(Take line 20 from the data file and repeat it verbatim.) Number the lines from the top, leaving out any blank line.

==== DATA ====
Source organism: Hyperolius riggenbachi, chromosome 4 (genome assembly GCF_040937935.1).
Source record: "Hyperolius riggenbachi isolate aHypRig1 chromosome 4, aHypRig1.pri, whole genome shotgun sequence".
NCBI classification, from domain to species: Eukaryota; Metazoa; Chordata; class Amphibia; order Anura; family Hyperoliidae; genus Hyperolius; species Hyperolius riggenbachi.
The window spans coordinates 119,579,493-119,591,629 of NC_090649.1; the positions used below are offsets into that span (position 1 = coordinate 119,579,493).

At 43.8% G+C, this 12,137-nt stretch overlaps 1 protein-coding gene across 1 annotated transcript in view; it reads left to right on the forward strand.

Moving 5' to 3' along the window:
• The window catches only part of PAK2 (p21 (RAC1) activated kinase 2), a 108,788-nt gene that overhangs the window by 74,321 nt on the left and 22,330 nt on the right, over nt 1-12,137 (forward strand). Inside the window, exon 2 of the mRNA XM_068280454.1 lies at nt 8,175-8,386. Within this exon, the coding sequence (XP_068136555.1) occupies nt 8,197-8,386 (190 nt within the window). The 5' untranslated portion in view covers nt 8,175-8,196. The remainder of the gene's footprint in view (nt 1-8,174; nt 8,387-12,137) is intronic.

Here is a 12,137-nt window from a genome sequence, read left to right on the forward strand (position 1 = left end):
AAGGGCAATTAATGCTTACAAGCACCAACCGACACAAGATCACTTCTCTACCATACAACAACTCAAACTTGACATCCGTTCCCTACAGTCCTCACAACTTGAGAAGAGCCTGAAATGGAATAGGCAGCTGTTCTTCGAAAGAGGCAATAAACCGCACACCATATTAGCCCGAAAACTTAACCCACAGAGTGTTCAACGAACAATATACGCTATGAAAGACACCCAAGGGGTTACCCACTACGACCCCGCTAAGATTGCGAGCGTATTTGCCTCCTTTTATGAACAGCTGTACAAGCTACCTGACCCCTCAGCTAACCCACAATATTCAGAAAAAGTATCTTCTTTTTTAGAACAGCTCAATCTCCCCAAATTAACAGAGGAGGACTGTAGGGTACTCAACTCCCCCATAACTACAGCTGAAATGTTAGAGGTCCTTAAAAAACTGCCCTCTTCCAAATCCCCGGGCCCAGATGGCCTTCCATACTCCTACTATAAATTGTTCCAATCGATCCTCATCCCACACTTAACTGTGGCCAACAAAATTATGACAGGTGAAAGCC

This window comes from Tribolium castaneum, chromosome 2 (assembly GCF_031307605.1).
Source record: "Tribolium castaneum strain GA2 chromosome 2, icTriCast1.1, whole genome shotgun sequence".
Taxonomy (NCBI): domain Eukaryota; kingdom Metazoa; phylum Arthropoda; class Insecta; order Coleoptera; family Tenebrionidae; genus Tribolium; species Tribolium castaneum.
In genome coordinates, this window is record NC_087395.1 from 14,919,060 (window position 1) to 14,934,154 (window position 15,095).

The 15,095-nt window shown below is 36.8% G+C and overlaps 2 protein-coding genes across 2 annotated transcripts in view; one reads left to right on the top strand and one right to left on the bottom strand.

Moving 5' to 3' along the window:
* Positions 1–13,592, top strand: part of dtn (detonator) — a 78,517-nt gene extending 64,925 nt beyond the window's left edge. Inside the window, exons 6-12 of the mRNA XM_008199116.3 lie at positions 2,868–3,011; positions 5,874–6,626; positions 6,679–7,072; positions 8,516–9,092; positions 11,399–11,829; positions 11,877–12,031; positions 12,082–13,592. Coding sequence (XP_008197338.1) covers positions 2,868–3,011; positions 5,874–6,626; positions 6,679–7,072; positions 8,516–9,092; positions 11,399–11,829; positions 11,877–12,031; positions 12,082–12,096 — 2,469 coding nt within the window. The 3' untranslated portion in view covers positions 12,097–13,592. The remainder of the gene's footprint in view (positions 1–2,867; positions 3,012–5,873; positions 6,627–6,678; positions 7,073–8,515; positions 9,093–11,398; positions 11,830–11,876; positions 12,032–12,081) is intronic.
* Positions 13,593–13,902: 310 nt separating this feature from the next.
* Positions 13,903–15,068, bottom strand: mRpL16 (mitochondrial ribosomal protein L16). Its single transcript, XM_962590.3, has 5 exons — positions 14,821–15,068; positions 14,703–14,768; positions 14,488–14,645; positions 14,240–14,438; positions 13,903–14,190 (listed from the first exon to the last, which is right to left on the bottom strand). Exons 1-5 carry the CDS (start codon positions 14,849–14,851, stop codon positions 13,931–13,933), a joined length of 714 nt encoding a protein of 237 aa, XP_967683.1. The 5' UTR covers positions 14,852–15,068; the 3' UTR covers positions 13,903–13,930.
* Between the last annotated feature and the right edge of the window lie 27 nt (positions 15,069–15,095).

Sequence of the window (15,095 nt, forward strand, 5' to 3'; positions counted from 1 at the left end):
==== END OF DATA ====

Sequence of the window (15,095 nt, forward strand, 5' to 3'; positions counted from 1 at the left end):